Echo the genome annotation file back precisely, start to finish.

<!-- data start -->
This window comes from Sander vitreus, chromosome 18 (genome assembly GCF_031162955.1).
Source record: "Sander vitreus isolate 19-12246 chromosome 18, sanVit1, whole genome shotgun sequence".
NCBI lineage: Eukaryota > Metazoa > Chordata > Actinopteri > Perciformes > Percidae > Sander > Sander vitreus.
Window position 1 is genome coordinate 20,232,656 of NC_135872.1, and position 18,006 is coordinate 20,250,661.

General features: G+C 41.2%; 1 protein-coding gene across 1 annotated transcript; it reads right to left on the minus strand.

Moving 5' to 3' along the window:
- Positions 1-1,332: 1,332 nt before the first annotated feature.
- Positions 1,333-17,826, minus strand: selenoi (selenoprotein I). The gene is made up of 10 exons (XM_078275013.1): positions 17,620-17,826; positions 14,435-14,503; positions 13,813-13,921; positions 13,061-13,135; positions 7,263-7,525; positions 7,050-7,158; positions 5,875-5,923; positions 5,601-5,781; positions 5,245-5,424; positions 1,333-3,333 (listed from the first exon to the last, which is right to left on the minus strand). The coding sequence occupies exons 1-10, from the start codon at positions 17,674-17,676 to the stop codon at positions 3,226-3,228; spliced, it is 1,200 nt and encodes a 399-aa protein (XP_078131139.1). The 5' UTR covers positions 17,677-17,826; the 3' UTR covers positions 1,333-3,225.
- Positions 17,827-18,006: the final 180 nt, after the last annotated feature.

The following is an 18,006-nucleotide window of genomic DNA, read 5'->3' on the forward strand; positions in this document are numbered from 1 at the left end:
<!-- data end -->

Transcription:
This window comes from Sander vitreus, chromosome 18 (genome assembly GCF_031162955.1).
Source record: "Sander vitreus isolate 19-12246 chromosome 18, sanVit1, whole genome shotgun sequence".
NCBI lineage: Eukaryota > Metazoa > Chordata > Actinopteri > Perciformes > Percidae > Sander > Sander vitreus.
Window position 1 is genome coordinate 20,232,656 of NC_135872.1, and position 18,006 is coordinate 20,250,661.

General features: G+C 41.2%; 1 protein-coding gene across 1 annotated transcript; it reads right to left on the minus strand.

Moving 5' to 3' along the window:
- Positions 1-1,332: 1,332 nt before the first annotated feature.
- Positions 1,333-17,826, minus strand: selenoi (selenoprotein I). The gene is made up of 10 exons (XM_078275013.1): positions 17,620-17,826; positions 14,435-14,503; positions 13,813-13,921; positions 13,061-13,135; positions 7,263-7,525; positions 7,050-7,158; positions 5,875-5,923; positions 5,601-5,781; positions 5,245-5,424; positions 1,333-3,333 (listed from the first exon to the last, which is right to left on the minus strand). The coding sequence occupies exons 1-10, from the start codon at positions 17,674-17,676 to the stop codon at positions 3,226-3,228; spliced, it is 1,200 nt and encodes a 399-aa protein (XP_078131139.1). The 5' UTR covers positions 17,677-17,826; the 3' UTR covers positions 1,333-3,225.
- Positions 17,827-18,006: the final 180 nt, after the last annotated feature.

The following is an 18,006-nucleotide window of genomic DNA, read 5'->3' on the forward strand; positions in this document are numbered from 1 at the left end: